To the north, our neighbors had strung colored lights that transformed the bushes between their two entrances into carousel horses that pranced with the breezes. White and red poinsettias filled urns beneath the columns at their gates. We remained in darkness.
Along the street on the south side of our complex, strings of white lights wound upward around eight palm trees three stories high. Under the fronds, the lights were strung tightly together, resembling a circular box encrusted in jewels. The fronds burst from their box laden with lights. We remained in darkness.
"I don't know. I'll have to check with the Buildings and Grounds Committee. What's been done in the past?" the new manager said.
It wasn't his fault. He was our second manager in eighteen months and didn't want to piss anyone off. The manager who'd run the place since it had been built had retired after thirty-two years. Under his watch the Christmas decorations - always the same - had gone up like clockwork: white lights at the street, around the lamp posts, and on top of the guard house; wreaths on the doors of the buildings and on the columns at the entrance; garlands along the railings; and a decorated tree in the garage. The green garlands had begun to turn brown and the tree had grown tired, but no-one complained.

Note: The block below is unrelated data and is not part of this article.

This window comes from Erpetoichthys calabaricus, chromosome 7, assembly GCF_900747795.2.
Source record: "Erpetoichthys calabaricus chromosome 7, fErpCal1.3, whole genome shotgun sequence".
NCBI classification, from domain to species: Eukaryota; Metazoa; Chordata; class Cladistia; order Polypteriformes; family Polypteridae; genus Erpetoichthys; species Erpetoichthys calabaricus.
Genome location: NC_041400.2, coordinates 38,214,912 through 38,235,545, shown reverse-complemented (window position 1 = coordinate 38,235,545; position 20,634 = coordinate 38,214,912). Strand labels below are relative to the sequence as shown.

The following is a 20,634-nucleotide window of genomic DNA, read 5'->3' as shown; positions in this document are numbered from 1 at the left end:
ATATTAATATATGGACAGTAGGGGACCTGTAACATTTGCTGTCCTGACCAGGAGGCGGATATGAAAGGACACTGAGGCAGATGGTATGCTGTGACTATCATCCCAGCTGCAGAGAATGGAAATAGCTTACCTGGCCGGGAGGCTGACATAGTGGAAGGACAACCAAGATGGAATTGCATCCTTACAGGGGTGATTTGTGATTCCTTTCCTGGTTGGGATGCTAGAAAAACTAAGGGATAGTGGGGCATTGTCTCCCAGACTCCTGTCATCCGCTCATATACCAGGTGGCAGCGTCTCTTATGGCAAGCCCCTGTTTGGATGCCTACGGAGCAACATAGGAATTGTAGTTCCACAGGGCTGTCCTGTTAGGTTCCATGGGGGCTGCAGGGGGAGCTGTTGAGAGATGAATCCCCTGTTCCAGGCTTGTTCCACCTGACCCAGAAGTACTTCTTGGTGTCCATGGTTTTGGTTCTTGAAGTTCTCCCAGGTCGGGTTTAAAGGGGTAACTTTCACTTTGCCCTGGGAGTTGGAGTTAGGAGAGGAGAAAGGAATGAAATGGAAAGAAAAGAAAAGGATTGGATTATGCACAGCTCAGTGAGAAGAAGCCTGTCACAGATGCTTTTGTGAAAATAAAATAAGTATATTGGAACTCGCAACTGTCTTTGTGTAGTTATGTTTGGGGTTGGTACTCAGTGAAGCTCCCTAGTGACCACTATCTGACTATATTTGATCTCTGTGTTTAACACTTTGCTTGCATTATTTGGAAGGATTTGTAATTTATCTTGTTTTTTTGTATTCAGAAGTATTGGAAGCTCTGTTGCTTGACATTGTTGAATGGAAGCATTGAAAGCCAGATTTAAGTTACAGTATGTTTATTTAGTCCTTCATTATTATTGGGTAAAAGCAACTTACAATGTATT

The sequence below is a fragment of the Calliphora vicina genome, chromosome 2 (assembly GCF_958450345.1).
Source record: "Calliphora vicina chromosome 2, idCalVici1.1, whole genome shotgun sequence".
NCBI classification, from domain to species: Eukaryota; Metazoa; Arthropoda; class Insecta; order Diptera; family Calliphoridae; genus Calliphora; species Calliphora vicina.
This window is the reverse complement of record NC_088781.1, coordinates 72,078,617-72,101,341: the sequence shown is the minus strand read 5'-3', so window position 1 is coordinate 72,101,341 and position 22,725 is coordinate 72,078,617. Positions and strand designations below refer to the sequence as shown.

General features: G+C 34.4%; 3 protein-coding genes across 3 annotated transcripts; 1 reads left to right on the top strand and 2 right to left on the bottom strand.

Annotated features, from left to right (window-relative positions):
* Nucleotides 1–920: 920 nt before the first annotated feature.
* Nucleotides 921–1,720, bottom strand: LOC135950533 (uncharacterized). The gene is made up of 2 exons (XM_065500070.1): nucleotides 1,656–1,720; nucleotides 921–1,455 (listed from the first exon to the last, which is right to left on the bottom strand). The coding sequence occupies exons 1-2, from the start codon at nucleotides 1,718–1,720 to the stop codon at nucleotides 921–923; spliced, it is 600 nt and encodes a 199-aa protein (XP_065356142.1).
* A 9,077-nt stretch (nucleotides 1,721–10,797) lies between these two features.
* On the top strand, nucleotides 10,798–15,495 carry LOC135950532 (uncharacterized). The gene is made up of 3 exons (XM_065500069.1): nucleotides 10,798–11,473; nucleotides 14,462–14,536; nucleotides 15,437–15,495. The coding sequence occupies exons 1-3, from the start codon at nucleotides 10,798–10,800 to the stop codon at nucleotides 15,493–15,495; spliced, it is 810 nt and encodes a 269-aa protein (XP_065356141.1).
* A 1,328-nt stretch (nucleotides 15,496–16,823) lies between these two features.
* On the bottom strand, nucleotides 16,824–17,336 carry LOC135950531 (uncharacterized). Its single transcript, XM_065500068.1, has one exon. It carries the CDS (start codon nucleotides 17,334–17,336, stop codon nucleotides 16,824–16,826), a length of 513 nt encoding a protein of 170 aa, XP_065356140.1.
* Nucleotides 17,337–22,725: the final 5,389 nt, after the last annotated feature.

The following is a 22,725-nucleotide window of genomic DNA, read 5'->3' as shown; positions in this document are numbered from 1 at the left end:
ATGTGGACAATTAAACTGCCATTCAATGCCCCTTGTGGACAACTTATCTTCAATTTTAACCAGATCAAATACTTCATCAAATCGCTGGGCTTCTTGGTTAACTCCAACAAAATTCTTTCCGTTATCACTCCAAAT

"Mr. Thomas bought a lot of new decorations last year," I said, "but I don't know where they are." Mr. Thomas had been hired next and fired after eighteen months. His decorations from Home Depot - purchased with funds from the annual budget - included three-foot nutcrackers, manger scenes, menorahs, and new garlands.
"I think they were disposed of," the new manager said. In other words, the staff probably took them home.
"May I put something on the landing of my floor and in the garage and first floor lobbies? I've done that for twenty years."
"I'll go out on a limb and say I wouldn't want to disrupt a twenty-year tradition. Go ahead."
I put out my bowls of glass balls and wrapped the front staircase in a garland of berries. The outside remained in darkness.
A week later, the Building and Grounds Committee put up wreaths on the doors of the buildings and on the cement columns at the street entrance. The outside remained in darkness.
One of the Board of Directors took matters into his own hands. He purchased $500 worth of white lights, which the staff strung around the lamp posts and guard house.
It looked like the same disheveled tree we'd seen during the thirty-two years our first manager had reigned. Apparently it passed the Building and Grounds Committee's requirements.
Wishing all of my readers happy holidays with those you love and a healthy 2016!